Last week, the EPA’s hazmat team, inspecting an abandoned Gold Rush-era mine near Durango, Colorado, breached a retaining wall that dumped three million gallons of toxic sludge into a creek that is a tributary of the Animas River, writes the WSJ.
The plume of lead, arsenic, mercury, copper, cadmium and other heavy metals turned the water a memorable shade of yellow-orange chrome. The sludge is so acidic that it stings upon touch. Colorado, New Mexico and the Navajo Indian reservation have declared states of emergency as the contamination empties into Lake Powell in Utah and the San Juan River in New Mexico.
State and local officials learned about the ecological fiasco when they saw their river becoming the color of Indian curry. The EPA took 24 hours to notify officials and has yet to explain the cause of the accident.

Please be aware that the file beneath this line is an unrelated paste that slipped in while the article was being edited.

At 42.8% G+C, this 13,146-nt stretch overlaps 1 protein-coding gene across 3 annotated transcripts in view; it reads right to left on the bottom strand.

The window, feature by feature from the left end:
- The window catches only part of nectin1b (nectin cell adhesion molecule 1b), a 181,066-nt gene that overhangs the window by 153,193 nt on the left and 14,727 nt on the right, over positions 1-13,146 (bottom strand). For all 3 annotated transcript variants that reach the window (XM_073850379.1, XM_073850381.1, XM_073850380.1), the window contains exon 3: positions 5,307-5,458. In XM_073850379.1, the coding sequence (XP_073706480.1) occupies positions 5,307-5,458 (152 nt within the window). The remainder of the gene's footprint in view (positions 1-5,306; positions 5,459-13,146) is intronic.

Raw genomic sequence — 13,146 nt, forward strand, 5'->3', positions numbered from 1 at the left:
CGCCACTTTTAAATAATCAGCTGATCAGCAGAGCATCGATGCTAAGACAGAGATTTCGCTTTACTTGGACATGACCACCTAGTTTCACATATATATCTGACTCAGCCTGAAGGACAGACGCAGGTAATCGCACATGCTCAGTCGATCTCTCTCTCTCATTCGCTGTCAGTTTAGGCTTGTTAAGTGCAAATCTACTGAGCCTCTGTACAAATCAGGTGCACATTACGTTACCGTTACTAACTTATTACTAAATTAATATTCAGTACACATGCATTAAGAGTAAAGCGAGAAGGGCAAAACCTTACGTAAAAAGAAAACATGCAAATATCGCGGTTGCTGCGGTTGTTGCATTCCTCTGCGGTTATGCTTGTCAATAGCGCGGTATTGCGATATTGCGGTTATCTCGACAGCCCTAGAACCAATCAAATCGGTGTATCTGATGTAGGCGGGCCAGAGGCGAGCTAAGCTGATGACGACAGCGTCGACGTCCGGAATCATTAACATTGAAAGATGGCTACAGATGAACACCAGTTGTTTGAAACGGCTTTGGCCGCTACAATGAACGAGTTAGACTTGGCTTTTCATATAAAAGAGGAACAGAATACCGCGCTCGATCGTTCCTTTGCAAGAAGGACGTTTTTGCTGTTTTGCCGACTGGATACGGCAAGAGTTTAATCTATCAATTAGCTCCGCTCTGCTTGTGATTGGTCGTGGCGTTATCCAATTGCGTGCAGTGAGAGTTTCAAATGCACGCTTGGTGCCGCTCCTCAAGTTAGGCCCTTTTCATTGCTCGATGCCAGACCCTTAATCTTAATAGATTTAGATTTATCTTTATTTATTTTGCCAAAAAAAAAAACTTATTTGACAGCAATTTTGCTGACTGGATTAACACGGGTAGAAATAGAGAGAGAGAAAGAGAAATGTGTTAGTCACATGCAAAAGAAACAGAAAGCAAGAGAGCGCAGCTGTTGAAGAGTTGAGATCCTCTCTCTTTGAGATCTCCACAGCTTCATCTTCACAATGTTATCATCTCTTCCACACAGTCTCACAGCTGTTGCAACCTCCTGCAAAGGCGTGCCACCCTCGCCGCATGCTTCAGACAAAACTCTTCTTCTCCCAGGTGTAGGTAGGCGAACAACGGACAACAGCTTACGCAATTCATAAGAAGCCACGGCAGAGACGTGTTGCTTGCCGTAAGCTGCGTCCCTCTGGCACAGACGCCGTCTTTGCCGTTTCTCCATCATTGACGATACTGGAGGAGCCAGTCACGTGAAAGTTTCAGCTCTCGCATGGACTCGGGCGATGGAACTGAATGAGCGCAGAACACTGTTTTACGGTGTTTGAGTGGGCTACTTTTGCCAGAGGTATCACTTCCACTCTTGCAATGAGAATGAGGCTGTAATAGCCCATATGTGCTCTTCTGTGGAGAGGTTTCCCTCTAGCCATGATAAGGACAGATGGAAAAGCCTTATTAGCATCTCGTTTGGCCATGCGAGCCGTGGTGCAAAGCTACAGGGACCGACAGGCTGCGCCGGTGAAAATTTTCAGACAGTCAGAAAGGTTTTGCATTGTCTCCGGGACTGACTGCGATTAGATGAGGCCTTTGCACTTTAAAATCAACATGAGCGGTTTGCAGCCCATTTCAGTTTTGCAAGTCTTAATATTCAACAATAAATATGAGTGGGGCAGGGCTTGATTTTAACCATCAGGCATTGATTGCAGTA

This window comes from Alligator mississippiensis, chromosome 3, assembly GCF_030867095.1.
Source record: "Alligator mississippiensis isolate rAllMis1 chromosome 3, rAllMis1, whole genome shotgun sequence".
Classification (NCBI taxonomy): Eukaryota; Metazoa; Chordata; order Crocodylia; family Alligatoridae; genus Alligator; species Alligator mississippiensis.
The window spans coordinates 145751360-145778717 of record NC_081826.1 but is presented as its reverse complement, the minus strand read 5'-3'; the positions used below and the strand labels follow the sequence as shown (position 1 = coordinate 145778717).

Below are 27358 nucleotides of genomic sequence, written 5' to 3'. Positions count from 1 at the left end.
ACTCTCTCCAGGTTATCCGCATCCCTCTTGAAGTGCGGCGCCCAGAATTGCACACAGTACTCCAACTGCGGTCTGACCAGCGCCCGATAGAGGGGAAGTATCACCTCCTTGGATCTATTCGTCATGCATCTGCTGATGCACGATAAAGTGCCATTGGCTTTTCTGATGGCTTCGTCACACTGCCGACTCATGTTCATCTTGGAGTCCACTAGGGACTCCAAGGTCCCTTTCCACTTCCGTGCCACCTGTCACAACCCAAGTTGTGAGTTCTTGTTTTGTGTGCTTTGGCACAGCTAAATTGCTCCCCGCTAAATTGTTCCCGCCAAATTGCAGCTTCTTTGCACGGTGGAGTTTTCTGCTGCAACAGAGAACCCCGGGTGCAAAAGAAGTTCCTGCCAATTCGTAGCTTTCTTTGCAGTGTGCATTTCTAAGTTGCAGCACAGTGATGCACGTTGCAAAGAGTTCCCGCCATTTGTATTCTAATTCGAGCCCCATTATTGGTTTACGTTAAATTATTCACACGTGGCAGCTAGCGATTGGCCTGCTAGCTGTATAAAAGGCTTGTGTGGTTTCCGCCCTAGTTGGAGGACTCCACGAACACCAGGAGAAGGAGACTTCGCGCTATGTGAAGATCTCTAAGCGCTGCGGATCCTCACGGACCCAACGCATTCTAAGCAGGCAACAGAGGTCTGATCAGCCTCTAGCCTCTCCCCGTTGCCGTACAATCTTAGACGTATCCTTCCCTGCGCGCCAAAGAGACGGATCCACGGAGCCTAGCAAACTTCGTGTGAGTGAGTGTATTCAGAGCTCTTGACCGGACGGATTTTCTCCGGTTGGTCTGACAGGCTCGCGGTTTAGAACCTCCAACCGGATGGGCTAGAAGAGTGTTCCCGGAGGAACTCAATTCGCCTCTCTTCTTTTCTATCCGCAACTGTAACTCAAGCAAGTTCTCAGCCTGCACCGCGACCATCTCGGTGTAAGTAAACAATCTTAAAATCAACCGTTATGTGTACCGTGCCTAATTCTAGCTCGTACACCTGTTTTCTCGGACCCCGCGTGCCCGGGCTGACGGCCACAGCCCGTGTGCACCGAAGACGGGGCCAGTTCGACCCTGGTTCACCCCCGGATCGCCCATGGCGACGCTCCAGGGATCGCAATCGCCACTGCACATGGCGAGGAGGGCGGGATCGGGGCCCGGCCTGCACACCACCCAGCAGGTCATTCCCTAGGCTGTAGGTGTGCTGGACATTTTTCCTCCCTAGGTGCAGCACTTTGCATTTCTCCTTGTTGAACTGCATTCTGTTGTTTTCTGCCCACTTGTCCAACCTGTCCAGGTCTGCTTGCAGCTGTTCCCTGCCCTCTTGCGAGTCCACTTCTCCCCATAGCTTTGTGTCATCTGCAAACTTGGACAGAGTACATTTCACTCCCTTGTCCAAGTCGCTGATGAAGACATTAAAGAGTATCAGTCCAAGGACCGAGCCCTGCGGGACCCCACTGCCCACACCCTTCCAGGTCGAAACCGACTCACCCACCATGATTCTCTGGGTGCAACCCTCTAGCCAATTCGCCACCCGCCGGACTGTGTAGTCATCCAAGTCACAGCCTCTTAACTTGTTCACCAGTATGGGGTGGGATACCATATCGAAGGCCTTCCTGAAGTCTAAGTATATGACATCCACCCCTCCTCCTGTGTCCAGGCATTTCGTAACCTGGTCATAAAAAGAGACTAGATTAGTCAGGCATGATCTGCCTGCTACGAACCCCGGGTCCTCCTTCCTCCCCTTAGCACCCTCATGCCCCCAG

Apparently the EPA was excavating the mine in search of a notional make-work problem to solve. But where are the demands for reparation and the media outrage, asks the WSJ? President Obama, still on the golf course, has voiced no indignation, and the green lobby seems to be reacting with a yawn. Read more here.
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